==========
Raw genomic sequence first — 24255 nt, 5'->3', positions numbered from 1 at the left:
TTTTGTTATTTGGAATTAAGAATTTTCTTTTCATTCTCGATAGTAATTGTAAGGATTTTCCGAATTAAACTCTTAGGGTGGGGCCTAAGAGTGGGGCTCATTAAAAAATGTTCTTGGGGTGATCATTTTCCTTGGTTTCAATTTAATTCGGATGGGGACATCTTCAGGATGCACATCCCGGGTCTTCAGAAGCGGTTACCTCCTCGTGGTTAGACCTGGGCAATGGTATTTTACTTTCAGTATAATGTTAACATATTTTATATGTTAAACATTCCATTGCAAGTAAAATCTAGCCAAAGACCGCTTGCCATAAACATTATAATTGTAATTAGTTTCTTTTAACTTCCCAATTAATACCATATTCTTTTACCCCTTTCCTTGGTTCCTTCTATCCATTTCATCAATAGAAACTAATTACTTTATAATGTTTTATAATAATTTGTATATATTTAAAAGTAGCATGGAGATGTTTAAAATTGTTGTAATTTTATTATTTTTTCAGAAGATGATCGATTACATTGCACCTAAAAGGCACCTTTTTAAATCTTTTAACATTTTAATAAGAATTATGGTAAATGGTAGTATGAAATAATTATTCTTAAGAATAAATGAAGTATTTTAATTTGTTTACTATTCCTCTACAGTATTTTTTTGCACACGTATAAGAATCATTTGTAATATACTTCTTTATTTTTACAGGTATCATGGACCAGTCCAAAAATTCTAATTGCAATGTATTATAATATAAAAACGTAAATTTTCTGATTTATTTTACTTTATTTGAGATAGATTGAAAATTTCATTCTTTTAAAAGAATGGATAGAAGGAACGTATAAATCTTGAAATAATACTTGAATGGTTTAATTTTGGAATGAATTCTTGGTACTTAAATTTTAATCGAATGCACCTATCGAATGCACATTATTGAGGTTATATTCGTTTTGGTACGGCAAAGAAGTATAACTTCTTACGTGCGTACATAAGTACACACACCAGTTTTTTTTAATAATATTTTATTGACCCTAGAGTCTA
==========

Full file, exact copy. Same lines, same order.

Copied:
Raw genomic sequence first — 24255 nt, 5'->3', positions numbered from 1 at the left:
TTTTGTTATTTGGAATTAAGAATTTTCTTTTCATTCTCGATAGTAATTGTAAGGATTTTCCGAATTAAACTCTTAGGGTGGGGCCTAAGAGTGGGGCTCATTAAAAAATGTTCTTGGGGTGATCATTTTCCTTGGTTTCAATTTAATTCGGATGGGGACATCTTCAGGATGCACATCCCGGGTCTTCAGAAGCGGTTACCTCCTCGTGGTTAGACCTGGGCAATGGTATTTTACTTTCAGTATAATGTTAACATATTTTATATGTTAAACATTCCATTGCAAGTAAAATCTAGCCAAAGACCGCTTGCCATAAACATTATAATTGTAATTAGTTTCTTTTAACTTCCCAATTAATACCATATTCTTTTACCCCTTTCCTTGGTTCCTTCTATCCATTTCATCAATAGAAACTAATTACTTTATAATGTTTTATAATAATTTGTATATATTTAAAAGTAGCATGGAGATGTTTAAAATTGTTGTAATTTTATTATTTTTTCAGAAGATGATCGATTACATTGCACCTAAAAGGCACCTTTTTAAATCTTTTAACATTTTAATAAGAATTATGGTAAATGGTAGTATGAAATAATTATTCTTAAGAATAAATGAAGTATTTTAATTTGTTTACTATTCCTCTACAGTATTTTTTTGCACACGTATAAGAATCATTTGTAATATACTTCTTTATTTTTACAGGTATCATGGACCAGTCCAAAAATTCTAATTGCAATGTATTATAATATAAAAACGTAAATTTTCTGATTTATTTTACTTTATTTGAGATAGATTGAAAATTTCATTCTTTTAAAAGAATGGATAGAAGGAACGTATAAATCTTGAAATAATACTTGAATGGTTTAATTTTGGAATGAATTCTTGGTACTTAAATTTTAATCGAATGCACCTATCGAATGCACATTATTGAGGTTATATTCGTTTTGGTACGGCAAAGAAGTATAACTTCTTACGTGCGTACATAAGTACACACACCAGTTTTTTTTAATAATATTTTATTGACCCTAGAGTCTA